Very distant ringed plover digisoped in the mist - the first of the year for Port Meadow and also for me
Later that same afternoon I decided to make another trip over to Farmoor Reservoir to see if I could find a mediterranean gull in the roost. I had e-mailed the local patch birder there about coming over and despite not having had a reply I decided to have a go anyway. Just as I was walking along the causeway I got a text from him saying that there was a med. gull in the roost. Apparently he'd not yet checked his e-mail that day but had been up there anyway. We spent a very pleasant hour or so in wonderful "flat" light sifting through the gulls. He managed to find two birds: a smart adult in summer plumage and a second winter which was still getting it's hood. I had a go at digiscoping the birds but at that range it was very difficult so in the end I resorted to videoing and subsequently video-grabbing which came out surprisingly well given the distance that they were away.
Video grab of adult mediterranean gull in the Farmoor roost
Video footage of the adult med. gull. It's best viewed in High Quality mode. To do this click here and the click on "HQ" at the bottom right of the video screen.
The day after I decided to have a go down on Otmoor to try for woodcock and jack snipe. The former were supposed to frequent a certain field there, roosting under the bushes and I was going to tramp around the marshy Pill Ground for the jack snipe. I combined this visit with my daily run so went in my running gear rather than wellies etc. I knew that it was going to be rather marshy but I was not quite prepared for just how bad it would be. The woodcock hunting was fine: I ran all over the field looking under the bushes and managed to find a dozen snipe, four pheasants and a brace of red-legged partridges but alas no woodcock. I then headed over to the Pill Ground, stopping off at the car for a snack as I was starting to feel a little light-headed. However I soon discovered that I'd foolishly left my snack behind so I would just have to soldier on. I'd only once before been to the Pill Ground and never to the pool on the west side so I was totally unprepared for the extensive reed bed that one had to wade through to get there. I did manage to flush a water rail whilst slogging through it all though. The pool itself had no distinct edges so it was a case of splashing around the edge in the hope of flushing a jack snipe. I managed to work my way around the pool, occasionally accidentally stepping into much deeper pools that went up to mid way up my thigh but there wasn't a bird of any kind to be seen though I did catch a glimpse of a fox. Soggy and by now somewhat disheartened, I made my way over to the east pool and started slogging around it but I soon decided that I was too tired, hungry and wet to carry on so made my way back to the car and back home for a shower and some lunch.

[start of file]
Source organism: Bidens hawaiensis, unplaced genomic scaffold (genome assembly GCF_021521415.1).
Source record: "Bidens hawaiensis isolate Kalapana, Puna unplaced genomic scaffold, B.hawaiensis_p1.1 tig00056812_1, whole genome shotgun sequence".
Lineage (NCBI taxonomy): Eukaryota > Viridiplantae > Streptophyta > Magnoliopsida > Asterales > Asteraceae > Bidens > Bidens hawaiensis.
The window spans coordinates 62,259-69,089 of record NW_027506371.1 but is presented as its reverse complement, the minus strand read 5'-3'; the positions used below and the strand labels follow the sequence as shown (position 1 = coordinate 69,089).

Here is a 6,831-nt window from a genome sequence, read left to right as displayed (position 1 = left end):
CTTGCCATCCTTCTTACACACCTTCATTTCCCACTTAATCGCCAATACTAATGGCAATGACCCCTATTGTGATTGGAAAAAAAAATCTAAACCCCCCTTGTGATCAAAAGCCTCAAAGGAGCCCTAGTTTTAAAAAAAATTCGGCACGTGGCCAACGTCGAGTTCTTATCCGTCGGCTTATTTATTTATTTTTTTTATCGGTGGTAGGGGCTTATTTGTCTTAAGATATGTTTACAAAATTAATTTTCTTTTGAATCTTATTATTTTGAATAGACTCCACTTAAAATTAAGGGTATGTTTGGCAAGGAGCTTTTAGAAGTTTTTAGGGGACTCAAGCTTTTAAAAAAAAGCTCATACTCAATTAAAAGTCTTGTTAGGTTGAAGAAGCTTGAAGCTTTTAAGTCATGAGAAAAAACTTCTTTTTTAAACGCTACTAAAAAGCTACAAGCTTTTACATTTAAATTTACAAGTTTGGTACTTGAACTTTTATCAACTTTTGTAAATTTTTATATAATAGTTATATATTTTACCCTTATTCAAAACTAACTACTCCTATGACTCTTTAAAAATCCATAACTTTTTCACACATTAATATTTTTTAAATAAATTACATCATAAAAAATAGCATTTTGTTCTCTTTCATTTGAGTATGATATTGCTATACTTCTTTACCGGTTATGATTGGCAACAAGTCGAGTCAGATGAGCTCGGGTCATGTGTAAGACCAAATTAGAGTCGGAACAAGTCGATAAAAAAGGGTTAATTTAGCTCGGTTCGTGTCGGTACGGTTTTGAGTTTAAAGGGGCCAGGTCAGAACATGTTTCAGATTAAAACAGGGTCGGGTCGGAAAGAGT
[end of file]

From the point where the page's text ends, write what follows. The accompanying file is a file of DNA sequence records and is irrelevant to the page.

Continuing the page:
By now I have lost count of the number of marshes and bogs that I have slogged around looking for jack snipe: they have definitely become a bit of a county bogey bird for me. Nevertheless, it had been a productive few days birding: another life tick in the form of the mealy redpoll and three more county year ticks with a couple of my troublesome year birds now ticked off. I am more or less resigned to not getting merlin, jack snipe or woodcock though I did look up the lastest departure times for them in the local literature and they can still apparently be around until the start of April so it may be worth another try or two.
2009 National List
135 mealy redpoll (Lifer) 07/03/2009 Padworth GP, Berks
136 water rail 10/03/2009 Ewelme Cress Beds, Oxon
137 ringed plover 11/03/2009 Port Meadow
138 mediterranean gull 11/03/2009 Farmoor Reservoir
2009 County List
114 water rail 10/03/2009 Ewelme Cress Beds, Oxon
115 ringed plover 11/03/2009 Port Meadow
116 mediterranean gull 11/03/2009 Farmoor Reservoir